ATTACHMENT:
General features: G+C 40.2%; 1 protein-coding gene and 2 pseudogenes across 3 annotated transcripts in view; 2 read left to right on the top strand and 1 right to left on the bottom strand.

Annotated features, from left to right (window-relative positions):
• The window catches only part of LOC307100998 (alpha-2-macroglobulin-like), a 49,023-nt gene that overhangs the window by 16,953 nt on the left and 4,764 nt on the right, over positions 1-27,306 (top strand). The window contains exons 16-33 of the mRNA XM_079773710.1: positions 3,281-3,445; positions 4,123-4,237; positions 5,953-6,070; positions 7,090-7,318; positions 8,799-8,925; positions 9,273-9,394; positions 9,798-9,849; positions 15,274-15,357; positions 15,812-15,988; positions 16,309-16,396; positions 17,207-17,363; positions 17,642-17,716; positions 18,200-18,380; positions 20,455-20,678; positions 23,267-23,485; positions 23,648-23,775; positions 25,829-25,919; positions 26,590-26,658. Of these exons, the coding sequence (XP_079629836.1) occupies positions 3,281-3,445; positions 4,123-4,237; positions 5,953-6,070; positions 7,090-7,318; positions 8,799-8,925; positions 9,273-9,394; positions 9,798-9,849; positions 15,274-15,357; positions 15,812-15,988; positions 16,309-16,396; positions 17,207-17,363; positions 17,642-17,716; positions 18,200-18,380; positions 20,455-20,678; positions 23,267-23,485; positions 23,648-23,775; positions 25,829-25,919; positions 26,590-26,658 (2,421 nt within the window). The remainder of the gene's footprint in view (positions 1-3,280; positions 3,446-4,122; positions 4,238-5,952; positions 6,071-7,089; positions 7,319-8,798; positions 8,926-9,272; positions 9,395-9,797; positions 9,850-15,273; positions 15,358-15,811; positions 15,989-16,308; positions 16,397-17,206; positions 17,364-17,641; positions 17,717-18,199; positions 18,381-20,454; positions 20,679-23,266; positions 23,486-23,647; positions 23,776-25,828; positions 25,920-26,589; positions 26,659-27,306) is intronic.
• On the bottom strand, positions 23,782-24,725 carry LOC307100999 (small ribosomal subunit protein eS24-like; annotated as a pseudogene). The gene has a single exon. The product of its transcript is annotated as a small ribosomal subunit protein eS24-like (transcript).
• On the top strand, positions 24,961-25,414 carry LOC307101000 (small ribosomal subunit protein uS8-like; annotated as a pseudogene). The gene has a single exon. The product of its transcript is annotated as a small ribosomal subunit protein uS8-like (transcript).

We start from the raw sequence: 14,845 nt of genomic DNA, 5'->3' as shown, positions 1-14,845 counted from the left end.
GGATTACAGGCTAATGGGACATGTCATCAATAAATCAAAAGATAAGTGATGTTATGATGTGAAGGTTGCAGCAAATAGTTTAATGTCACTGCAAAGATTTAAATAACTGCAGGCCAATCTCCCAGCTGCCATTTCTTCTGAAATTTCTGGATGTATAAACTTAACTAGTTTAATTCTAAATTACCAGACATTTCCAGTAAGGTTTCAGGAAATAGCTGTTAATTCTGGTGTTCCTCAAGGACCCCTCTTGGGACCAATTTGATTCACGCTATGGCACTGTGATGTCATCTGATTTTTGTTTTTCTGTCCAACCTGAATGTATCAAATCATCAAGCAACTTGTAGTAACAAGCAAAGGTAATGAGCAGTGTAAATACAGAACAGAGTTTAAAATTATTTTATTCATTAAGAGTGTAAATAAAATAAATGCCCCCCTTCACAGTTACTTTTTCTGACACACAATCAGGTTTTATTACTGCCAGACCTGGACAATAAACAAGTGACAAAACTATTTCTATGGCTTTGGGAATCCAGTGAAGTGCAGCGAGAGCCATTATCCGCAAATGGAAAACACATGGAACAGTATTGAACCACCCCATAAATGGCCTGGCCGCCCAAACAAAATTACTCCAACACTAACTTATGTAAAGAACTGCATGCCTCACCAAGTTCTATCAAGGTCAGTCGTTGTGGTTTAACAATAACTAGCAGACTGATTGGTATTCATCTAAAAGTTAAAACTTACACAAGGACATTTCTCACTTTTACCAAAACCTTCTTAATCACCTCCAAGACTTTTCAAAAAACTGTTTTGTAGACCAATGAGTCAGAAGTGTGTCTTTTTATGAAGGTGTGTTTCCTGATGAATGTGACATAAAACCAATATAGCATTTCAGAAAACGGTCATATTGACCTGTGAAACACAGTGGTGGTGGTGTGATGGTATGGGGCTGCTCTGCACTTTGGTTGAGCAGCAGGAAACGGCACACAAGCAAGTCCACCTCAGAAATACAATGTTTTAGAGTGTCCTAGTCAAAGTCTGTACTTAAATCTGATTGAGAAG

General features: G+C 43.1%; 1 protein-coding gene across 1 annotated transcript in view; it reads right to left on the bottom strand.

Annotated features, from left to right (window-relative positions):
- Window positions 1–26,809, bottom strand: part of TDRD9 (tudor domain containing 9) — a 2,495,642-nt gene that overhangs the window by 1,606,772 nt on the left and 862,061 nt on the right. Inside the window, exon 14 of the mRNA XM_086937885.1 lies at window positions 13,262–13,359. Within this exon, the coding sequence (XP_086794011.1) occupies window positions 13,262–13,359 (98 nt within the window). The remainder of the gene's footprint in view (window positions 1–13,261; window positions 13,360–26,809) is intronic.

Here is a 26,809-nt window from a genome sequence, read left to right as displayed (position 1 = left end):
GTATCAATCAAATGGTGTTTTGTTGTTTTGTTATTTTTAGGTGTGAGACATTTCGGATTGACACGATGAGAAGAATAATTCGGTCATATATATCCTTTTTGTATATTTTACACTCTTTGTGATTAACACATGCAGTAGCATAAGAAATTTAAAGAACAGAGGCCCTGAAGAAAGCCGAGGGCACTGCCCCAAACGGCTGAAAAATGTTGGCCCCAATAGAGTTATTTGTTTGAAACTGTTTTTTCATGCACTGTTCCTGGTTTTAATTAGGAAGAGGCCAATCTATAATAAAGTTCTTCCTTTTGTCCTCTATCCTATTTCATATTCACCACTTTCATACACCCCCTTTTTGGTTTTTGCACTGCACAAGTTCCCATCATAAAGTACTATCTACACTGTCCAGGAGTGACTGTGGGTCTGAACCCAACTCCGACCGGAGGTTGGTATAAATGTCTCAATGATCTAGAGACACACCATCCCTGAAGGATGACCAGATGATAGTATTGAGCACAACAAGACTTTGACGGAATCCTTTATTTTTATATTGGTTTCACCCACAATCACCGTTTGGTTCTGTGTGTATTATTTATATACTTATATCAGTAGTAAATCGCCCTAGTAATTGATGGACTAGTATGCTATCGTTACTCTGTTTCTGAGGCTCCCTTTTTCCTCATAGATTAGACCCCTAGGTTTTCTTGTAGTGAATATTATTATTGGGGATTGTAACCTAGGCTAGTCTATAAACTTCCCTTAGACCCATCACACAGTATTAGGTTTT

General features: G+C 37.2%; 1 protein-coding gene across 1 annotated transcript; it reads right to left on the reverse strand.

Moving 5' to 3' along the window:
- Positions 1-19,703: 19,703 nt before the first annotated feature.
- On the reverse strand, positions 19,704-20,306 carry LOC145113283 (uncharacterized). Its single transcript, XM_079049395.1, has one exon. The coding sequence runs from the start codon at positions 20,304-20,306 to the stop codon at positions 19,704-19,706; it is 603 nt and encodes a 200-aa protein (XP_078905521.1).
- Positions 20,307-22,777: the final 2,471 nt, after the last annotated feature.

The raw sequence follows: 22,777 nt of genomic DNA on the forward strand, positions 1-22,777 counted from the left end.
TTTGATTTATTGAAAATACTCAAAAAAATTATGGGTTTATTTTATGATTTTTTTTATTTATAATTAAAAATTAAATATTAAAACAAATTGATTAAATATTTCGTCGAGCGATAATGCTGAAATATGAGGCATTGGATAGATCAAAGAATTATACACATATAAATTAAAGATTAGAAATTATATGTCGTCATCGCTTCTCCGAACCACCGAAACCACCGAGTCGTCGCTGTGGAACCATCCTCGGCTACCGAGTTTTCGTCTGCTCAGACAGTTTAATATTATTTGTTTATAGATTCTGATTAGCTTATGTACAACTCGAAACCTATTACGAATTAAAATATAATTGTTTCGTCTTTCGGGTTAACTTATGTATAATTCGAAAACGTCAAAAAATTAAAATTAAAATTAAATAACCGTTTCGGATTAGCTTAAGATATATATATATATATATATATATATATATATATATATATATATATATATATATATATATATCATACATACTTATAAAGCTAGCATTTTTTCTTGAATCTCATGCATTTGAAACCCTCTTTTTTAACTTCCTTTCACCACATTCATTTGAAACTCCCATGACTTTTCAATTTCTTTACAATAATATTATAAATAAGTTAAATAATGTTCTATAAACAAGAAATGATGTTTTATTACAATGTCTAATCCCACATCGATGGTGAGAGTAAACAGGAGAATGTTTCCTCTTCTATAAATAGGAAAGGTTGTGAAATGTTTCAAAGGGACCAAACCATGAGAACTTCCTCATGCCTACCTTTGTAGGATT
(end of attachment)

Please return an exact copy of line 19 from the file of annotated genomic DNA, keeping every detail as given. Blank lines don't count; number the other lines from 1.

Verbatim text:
TTTGATTTATTGAAAATACTCAAAAAAATTATGGGTTTATTTTATGATTTTTTTTATTTATAATTAAAAATTAAATATTAAAACAAATTGATTAAATATTTCGTCGAGCGATAATGCTGAAATATGAGGCATTGGATAGATCAAAGAATTATACACATATAAATTAAAGATTAGAAATTATATGTCGTCATCGCTTCTCCGAACCACCGAAACCACCGAGTCGTCGCTGTGGAACCATCCTCGGCTACCGAGTTTTCGTCTGCTCAGACAGTTTAATATTATTTGTTTATAGATTCTGATTAGCTTATGTACAACTCGAAACCTATTACGAATTAAAATATAATTGTTTCGTCTTTCGGGTTAACTTATGTATAATTCGAAAACGTCAAAAAATTAAAATTAAAATTAAATAACCGTTTCGGATTAGCTTAAGATATATATATATATATATATATATATATATATATATATATATATATATATATATATATATATCATACATACTTATAAAGCTAGCATTTTTTCTTGAATCTCATGCATTTGAAACCCTCTTTTTTAACTTCCTTTCACCACATTCATTTGAAACTCCCATGACTTTTCAATTTCTTTACAATAATATTATAAATAAGTTAAATAATGTTCTATAAACAAGAAATGATGTTTTATTACAATGTCTAATCCCACATCGATGGTGAGAGTAAACAGGAGAATGTTTCCTCTTCTATAAATAGGAAAGGTTGTGAAATGTTTCAAAGGGACCAAACCATGAGAACTTCCTCATGCCTACCTTTGTAGGATT